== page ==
Most of the individuals came from Yorkshire. This was not really surprising, but given the complexity of church court jurisdictions (there were 372 active in England & Wales in 1832), it’s useful to know that I found 84% of participants came from Yorkshire (all Ridings). 13% came from elsewhere in the Northern Province (mostly Lancashire, Durham and Nottinghamshire), and 3% came from the Southern Province.

Heat map showing locations of testamentary cause participants
Heat map showing locations of testamentary cause participants

The depositions (witness testimonies) and case exhibits are generally the most useful documents. I looked at 20 causes in great detail and found more than 400 documents, across 1000 images. These documents contain a wide variety of facts and clues, some of which may not be available elsewhere, and this is where I found I could glean most information about a person’s character. Other records such as parish records, family trees, guardianship, debtor/creditor accounts, etc. may open up new lines of enquiry helping break through a brick wall.

Examples of documents in causes: an account of funeral costs from 1779 (TEST.CP.1779/2 p. 2)
and a sample of questions put to witnesses 1820 (TEST.CP.1820/3 p. 106)

The catalogue has a wide range of search terms. Many family historians will be searching for a person by name. Whilst the search allows for a search by name or variant, I’d love to see an enhancement to allow for a phonetic search. During the period of the records, names would have been spoken much more often than written, and given the rich variety of dialects across Yorkshire, a phonetic search would help to track individuals down. The search is not just limited by name. The cataloguing team have indexed a wide variety of terms, all of which can be searched in the advanced search. Places, occupations, dates, roles, sex, status are all indexed (where they appear on the source record), and while I did find a small number of inconsistencies, errors and omissions, this doesn’t in any way diminish the fantastic job the team did in compiling the catalogue.

The quality of online images is excellent. People familiar with attempting to read parish registers from digital versions of grainy, feint microfilm images, will be delighted with the quality of the images in the cause paper collection. I only found a couple of less than perfect images in the 1000 I looked at.

The records are (relatively) easy to read and understand. Armed with a basic understanding of court procedures, and a good reference book, the records were surprisingly easy to follow. The handwriting was generally clear, most records types were easy to identify, and the standard records were consistent in their structure. After 1733, English was the mandatory language, and I also found it used in many pre-1733 records. Those pre-1733 records written in Latin were harder to decode, but they were generally formulaic so once the record type had been identified, I found it possible to pull out keywords.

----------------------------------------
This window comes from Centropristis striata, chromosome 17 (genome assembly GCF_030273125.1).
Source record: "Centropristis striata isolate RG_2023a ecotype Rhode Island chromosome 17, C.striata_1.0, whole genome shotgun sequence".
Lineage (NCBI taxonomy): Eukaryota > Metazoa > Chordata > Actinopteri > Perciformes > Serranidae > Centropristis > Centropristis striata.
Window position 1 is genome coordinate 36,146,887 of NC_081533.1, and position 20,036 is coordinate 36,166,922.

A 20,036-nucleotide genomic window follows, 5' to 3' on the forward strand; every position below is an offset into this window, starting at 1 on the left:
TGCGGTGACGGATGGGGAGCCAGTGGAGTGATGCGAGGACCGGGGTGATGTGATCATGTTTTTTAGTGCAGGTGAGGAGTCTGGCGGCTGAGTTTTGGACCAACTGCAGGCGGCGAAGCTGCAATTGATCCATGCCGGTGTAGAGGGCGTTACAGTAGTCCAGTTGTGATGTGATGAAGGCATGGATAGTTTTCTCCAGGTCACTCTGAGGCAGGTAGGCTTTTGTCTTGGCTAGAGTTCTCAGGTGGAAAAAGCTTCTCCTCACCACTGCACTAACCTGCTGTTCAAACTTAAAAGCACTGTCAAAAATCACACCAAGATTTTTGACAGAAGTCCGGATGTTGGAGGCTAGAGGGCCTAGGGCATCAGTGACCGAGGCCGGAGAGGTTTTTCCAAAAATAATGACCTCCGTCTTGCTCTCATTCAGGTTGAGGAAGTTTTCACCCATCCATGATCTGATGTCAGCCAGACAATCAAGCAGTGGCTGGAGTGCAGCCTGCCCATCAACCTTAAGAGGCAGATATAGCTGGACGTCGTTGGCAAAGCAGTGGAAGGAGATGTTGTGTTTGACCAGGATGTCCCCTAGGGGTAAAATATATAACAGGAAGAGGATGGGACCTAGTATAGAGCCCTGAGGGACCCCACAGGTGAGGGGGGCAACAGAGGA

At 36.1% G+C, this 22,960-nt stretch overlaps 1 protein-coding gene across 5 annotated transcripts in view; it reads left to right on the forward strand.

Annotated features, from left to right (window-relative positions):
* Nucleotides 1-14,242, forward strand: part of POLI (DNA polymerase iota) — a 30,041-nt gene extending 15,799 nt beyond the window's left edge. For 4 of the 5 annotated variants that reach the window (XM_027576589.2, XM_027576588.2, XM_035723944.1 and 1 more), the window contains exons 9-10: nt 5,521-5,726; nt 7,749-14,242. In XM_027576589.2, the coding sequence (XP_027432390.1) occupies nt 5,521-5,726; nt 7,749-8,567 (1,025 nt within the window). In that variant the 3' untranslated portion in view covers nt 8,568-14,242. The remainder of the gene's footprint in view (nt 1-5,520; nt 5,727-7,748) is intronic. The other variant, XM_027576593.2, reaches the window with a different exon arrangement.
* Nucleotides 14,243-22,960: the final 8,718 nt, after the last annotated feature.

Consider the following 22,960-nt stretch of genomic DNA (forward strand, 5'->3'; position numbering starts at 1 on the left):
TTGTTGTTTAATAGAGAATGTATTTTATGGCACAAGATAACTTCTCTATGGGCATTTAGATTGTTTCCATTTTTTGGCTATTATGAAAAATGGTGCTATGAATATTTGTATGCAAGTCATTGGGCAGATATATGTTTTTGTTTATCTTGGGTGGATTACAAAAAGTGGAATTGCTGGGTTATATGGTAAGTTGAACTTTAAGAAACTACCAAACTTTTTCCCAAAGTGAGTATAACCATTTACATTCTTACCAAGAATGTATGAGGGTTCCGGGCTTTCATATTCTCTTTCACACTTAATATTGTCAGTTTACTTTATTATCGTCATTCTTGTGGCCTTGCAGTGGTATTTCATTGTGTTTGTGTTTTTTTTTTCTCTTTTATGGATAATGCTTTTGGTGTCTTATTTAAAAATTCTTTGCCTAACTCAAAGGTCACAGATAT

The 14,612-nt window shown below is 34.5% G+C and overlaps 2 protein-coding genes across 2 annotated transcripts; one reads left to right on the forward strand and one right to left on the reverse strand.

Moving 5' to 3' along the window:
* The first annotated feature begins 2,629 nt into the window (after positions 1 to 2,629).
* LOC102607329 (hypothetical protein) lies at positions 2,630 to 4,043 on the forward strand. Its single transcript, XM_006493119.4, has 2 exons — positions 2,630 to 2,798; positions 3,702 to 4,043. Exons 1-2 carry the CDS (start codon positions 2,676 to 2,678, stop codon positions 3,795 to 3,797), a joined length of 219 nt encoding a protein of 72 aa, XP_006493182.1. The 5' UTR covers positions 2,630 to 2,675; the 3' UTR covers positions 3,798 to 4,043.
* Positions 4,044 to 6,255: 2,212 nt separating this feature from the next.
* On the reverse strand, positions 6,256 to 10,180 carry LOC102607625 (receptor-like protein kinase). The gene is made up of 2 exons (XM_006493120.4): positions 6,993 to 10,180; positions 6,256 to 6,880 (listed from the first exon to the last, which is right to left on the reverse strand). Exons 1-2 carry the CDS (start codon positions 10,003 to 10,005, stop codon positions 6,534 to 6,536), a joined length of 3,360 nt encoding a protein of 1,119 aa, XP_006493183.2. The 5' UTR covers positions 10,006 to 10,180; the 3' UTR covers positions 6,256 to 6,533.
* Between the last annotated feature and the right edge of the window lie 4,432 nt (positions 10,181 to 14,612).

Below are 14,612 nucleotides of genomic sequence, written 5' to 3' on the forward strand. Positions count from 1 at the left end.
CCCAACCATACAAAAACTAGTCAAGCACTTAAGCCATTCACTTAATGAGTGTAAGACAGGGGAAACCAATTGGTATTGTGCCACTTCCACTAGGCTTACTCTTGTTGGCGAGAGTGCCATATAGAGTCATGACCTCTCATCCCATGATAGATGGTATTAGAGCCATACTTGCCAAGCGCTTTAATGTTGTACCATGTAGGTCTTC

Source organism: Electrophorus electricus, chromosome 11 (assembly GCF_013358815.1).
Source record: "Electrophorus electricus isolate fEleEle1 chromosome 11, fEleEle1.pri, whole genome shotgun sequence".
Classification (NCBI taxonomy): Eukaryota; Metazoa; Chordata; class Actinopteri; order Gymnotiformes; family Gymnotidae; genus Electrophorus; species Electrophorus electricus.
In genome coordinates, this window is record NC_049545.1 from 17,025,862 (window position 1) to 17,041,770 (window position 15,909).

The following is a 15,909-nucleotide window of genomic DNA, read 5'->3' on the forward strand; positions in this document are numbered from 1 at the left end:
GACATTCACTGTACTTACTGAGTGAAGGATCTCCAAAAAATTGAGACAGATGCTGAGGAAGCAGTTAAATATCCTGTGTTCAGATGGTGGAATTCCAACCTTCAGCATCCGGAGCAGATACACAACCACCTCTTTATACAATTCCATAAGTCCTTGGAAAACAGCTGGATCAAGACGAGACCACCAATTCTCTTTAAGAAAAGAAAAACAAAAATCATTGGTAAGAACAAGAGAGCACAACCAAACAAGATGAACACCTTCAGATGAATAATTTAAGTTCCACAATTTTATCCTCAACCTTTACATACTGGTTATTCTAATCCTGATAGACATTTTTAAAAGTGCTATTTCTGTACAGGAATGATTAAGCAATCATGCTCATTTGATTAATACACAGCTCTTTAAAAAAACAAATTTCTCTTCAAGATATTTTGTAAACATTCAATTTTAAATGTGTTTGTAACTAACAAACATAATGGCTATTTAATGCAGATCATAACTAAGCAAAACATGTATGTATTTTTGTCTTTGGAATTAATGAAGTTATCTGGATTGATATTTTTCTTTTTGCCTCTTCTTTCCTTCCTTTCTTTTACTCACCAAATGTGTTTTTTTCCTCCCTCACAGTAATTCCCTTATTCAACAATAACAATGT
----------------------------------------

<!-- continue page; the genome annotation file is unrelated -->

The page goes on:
Having found all of these benefits, I also need to sound a word of caution which will be of no surprise to family history researcher. Always keep in mind the context of the records, don’t just take them at face value. These records were created in adversarial court cases, so there is a risk of bias and this needs to be taken into account before accepting what is written. This is made difficult on some occasions, where a cause did not have a full set of papers, making it harder to reconstruct the case and determine a record’s context. However, understanding the verdict and cross-referencing facts to other sources (e.g. newspaper accounts of proceedings) will help in this area. 

So is it worth the effort? Absolutely it is! The project team which created the online catalogue have created a fabulous, easy to access, free to use resource. Anyone researching a Yorkshire tyke living between 1300 and 1858 should have this on their list to check and may well tap into a rich seam of information that will bring real colour to their research.

The catalogue of York Cause Papers can be found at here, with images (where they are not linked directly through the catalogue) here

To get a deeper understanding of the records, the following are invaluable sources of information:
  • The Cause Papers Research Guide.
  • Tarver, Anne. (1995) Church Court Records: An introduction for family and local historians. Chichester, England: Phillimore.
  • Withers, Colin Blanshard. (2006) Yorkshire probate. 1st edition. Bainton, England: Yorkshire Wolds Publication.

This blog was written by Paul Wainwright, a volunteer at the Borthwick Institute working on the Retreat Letters Project . Paul is a student on the University of Strathclyde's MSc in Genealogical, Palaeographic and Heraldic Studies and a student member of the Register of Qualified Genealogists